By S. Sivathasan –
Archbishop Tutu has placed his name and prestige for the cause of reconciliation in Sri Lanka. With motives that are purest, he invokes the UNHRC to add a cutting edge to the Resolution. Towards this end, he urges the setting up of an Independent International Commission of Inquiry into war crimes and crimes against humanity committed in Sri Lanka. Joining him from across the world with as much conviction and equal force are 38 other society leaders and institutions of standing. Prominent among them are three Tamils enjoying the confidence of their community acquired through means that are overtly legitimate. In addition, resident as they are among the people, they have a stake in the future of the Tamils and of the country. Justice CV Wigneswaran, Chief Minister Northern Provincial Council, Hon.R. Sampanthan, popularly elected Head of the Tamil National Alliance, the acknowledged leader of the Tamils and the indomitable Bishop Dr. Rayappu Joseph, who has won the trust of all Tamils Hindu and Christian.
Concerned individuals and organisations are urging the UNHRC to throw in its full weight and authority in the counsels of the world to mete out justice to the Tamils. The strategy chosen is a potent resolution having enough teeth. The occasion selected is the March session this year in Geneva. The target is identified as reconciliation in Sri Lanka. Quite correctly, the path is seen to lie in justice. The single way to lead the country to redemption is through justice. With these perceptions, fervent demand is for a resolution that is unequivocal. Looked forward to is a resolve and a commitment to an Independent International Inquiry.
Why are Bishop Desmond Tutu, institutions and society leaders perturbed? To them never in sight is lasting peace. The future therefore is of grave concern. As they themselves concede, fear grips the land. A sense of injustice is persistent and pervasive. Five years after the end of war, all the signs are that the situation is getting worse. To make the problems increasingly intractable are unresolved issues, ongoing human rights violations and crimes on an expanding track. All these omissions and commissions when left unaddressed could lead to renewed conflict is their discernment. Very correct is what foresight tells the Tamils both resident, diaspora and in Tamil Nadu. Never to be left out are the enlightened and the percipient among the Sinhalese. Joining them are the minorities as well.
Culture of Impunity
Failure to enforce the law or even more deadly the wilful refusal at enforcement are what the country has seen consistently and continuously from June 5th 1956 to date in 2014. Inevitably every succeeding pogrom against the Tamils has been more devastating than the preceding one and it captured the international eye in the last 31 years from 1983. The wanton destruction of life of an estimated one lakh came about for lack of political wisdom. Tutu and others with social concern, aghast at this recurring phenomenon want this stopped. They see a serious fault in the government’s lack of respect for the rights of citizens and more disrespect towards minority citizens. Very rightly the lapses are attributed to the failure to hold to account those who committed atrocities.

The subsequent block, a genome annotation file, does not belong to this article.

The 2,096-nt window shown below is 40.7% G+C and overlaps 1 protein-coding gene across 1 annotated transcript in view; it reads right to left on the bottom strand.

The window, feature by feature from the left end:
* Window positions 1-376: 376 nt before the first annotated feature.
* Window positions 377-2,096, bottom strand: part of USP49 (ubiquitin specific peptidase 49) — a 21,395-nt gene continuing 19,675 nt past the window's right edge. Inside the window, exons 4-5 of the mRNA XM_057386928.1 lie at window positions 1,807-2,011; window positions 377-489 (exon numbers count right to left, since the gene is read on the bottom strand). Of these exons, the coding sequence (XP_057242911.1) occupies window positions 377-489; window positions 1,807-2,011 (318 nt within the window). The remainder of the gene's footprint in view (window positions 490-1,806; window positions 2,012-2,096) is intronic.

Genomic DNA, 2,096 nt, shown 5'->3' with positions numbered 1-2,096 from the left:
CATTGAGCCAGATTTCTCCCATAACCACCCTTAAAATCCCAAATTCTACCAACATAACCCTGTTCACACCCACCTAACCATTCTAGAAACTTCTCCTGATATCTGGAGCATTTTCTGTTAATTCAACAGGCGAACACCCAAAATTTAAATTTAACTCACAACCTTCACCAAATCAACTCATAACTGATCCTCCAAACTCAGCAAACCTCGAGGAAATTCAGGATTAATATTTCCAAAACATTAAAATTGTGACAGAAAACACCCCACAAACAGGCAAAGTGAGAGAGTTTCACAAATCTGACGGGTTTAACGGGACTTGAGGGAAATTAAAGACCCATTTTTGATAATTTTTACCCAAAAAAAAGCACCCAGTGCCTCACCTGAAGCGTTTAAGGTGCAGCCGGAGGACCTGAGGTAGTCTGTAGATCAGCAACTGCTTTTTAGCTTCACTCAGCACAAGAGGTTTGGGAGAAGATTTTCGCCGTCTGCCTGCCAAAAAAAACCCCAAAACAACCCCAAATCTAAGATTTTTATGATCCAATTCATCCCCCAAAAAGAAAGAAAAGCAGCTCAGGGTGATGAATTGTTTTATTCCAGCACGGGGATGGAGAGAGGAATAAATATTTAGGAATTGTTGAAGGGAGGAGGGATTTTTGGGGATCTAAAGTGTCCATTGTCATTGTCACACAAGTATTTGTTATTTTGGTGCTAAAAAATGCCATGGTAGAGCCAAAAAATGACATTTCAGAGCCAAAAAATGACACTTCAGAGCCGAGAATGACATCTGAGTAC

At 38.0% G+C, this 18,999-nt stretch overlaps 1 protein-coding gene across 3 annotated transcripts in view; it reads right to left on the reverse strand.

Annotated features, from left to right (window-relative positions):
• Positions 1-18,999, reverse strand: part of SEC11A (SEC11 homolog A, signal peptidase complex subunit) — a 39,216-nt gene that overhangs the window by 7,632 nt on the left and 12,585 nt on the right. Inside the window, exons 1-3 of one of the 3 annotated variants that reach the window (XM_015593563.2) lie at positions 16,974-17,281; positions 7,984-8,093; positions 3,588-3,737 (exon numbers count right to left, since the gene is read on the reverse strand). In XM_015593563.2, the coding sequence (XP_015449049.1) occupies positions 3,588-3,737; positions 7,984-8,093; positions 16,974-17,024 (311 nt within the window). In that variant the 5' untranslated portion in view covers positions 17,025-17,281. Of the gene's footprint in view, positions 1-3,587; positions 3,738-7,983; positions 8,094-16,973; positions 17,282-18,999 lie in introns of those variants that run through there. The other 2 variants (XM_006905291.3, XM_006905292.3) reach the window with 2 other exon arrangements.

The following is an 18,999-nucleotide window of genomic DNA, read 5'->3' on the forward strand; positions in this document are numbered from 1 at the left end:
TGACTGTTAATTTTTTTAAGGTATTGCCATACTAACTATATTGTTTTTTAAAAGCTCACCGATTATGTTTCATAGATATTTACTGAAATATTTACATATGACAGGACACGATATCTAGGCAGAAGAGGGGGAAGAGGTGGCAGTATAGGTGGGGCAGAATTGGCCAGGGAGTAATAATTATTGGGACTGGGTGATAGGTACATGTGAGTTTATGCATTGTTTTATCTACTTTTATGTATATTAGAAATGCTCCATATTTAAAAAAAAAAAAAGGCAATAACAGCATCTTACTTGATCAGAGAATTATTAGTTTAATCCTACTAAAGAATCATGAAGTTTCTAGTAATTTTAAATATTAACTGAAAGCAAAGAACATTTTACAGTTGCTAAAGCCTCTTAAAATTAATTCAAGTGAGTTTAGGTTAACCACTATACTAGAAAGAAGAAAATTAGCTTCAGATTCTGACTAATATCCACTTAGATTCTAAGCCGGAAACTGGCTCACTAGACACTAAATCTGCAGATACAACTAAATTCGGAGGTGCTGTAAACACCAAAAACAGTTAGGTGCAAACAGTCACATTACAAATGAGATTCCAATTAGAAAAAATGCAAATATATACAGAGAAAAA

Archbishop Tutu and his intellectual comrades have made a neat and clear listing of the antecedents contributing to a dismal situation which has become systemic and even endemic. Having seen with detachment a tragedy developing for six decades and after analyzing the reasons therefor dispassionately, they make bold to say that the faults on both sides need examination. Hence their assertion that help is needed from the International Community to get the country back on track. Who can disagree? If the sore is permitted to fester further, a neighbouring power can be tempted to sanitize an unhealthy atmosphere. History is replete with discomforting precedents.
Sudetenland and Crimea
The BJP Manifesto declaring in 2009, “Rights of Sri Lanka’s Tamil minority community must be protected” is more than a hint of India’s concern induced by ethnic affinity of Tamil Nadu. Allusions by a few to Germany’s interest in Sudetenland Germans and what followed in September 1938 by way of annexation of Sudetenland may revive disquieting memories. However a graphic repeat of history is not among workable propositions as the world of foreign relations has changed considerably”. – I wrote thus in an article ‘India’s Direction … And Impact on Sri Lanka’, dated 3.6.2014.
Vladimir Putin President of Russia proved me wrong when he sent his troops into Crimea in March 2014, within days of my writing so. He justified his action with the words “Russia reserves the right to protect its interests and the interests of the local population speaking Russian”. India has endorsed the action saying “Russia has legitimate interests in Ukraine”. Hitler marched his troops into Sudetenland, Czechoslovakia on 30th September 1938. Preceding the action he thundered “The condition of the Sudeten Germans is indescribable”. When actions effuse from interests, such is the language in which justification is couched.
Hillary Clinton said on March 4th 2014 “Putin’s desire to protect minority Russians in Ukraine is reminiscent of Hitler’s actions to protect ethnic Germans outside Germany”. She added “Putin is a man who believes his mission is to restore Russian greatness”. The psychological urge that impels him into it is similar to Germany denied a place under the sun endeavouring to reach for it. BJP in its Manifesto said “A resurgent India must get its rightful place”. A diligent look at the three nations may throw some clarity on possibilities.
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